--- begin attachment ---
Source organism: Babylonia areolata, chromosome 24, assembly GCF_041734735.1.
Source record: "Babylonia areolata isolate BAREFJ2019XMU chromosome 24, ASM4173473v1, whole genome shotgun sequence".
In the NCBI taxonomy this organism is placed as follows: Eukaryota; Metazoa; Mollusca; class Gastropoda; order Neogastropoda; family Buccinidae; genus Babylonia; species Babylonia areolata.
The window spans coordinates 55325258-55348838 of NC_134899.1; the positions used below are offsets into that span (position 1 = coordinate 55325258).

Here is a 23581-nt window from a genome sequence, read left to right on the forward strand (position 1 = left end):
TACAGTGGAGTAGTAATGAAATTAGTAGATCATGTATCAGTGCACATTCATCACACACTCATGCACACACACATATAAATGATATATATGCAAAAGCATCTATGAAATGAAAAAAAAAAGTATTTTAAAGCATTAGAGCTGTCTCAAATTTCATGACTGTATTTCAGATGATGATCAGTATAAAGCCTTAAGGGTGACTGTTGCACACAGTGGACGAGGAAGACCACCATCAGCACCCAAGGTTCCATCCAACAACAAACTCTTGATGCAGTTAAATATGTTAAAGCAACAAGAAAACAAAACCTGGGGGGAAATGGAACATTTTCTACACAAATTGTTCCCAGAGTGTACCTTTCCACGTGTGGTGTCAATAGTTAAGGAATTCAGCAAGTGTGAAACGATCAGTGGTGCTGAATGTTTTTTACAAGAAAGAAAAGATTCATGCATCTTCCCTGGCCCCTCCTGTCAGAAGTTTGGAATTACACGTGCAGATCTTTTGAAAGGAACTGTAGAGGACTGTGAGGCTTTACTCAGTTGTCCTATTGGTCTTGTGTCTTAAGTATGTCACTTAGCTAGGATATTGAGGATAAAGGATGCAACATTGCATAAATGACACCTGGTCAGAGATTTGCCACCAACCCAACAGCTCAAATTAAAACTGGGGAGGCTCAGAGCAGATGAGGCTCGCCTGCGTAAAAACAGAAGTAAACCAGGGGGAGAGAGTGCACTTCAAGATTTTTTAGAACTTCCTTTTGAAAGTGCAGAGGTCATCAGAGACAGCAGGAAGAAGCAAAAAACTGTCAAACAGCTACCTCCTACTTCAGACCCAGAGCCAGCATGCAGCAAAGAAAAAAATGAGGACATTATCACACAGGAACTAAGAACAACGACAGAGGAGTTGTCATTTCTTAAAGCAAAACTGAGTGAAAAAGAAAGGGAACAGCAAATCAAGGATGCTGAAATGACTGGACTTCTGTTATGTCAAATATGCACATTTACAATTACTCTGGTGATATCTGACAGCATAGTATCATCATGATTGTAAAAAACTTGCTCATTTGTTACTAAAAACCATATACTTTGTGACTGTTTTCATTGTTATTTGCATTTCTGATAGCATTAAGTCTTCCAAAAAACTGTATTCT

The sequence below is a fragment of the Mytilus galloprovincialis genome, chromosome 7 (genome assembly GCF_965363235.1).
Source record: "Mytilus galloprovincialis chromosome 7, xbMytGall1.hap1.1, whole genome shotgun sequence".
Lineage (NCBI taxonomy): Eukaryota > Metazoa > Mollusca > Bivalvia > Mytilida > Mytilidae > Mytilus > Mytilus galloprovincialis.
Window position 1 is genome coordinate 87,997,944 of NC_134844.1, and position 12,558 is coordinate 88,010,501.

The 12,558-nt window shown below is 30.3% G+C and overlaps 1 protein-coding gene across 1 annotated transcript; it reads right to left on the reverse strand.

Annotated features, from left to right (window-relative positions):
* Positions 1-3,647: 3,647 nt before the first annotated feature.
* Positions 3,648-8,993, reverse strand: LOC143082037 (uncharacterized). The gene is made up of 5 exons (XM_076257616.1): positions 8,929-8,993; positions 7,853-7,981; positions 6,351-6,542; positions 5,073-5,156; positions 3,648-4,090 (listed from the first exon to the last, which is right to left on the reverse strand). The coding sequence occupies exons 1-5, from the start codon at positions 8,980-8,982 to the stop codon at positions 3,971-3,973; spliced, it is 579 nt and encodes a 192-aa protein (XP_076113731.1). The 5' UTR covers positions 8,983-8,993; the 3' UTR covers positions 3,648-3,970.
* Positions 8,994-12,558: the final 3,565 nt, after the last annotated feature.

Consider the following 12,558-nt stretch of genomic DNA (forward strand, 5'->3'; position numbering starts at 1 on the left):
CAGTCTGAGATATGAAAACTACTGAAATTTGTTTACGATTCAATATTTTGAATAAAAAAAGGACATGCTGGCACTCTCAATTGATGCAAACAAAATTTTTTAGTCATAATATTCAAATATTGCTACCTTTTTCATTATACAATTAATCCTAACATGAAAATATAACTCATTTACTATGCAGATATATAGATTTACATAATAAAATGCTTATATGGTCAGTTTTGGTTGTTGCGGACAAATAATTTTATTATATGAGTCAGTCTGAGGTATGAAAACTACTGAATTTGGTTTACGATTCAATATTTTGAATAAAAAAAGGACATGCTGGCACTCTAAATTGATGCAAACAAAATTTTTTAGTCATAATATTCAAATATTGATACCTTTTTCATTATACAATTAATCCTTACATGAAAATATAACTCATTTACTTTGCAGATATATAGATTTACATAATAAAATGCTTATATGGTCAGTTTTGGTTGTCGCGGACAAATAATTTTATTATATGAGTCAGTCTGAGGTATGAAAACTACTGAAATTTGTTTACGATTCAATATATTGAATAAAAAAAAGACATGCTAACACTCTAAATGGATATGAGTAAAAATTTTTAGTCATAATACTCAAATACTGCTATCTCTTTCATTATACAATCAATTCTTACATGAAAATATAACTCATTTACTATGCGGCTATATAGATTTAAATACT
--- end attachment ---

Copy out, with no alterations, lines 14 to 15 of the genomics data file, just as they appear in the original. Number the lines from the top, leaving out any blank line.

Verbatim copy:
* Positions 3,648-8,993, reverse strand: LOC143082037 (uncharacterized). The gene is made up of 5 exons (XM_076257616.1): positions 8,929-8,993; positions 7,853-7,981; positions 6,351-6,542; positions 5,073-5,156; positions 3,648-4,090 (listed from the first exon to the last, which is right to left on the reverse strand). The coding sequence occupies exons 1-5, from the start codon at positions 8,980-8,982 to the stop codon at positions 3,971-3,973; spliced, it is 579 nt and encodes a 192-aa protein (XP_076113731.1). The 5' UTR covers positions 8,983-8,993; the 3' UTR covers positions 3,648-3,970.
* Positions 8,994-12,558: the final 3,565 nt, after the last annotated feature.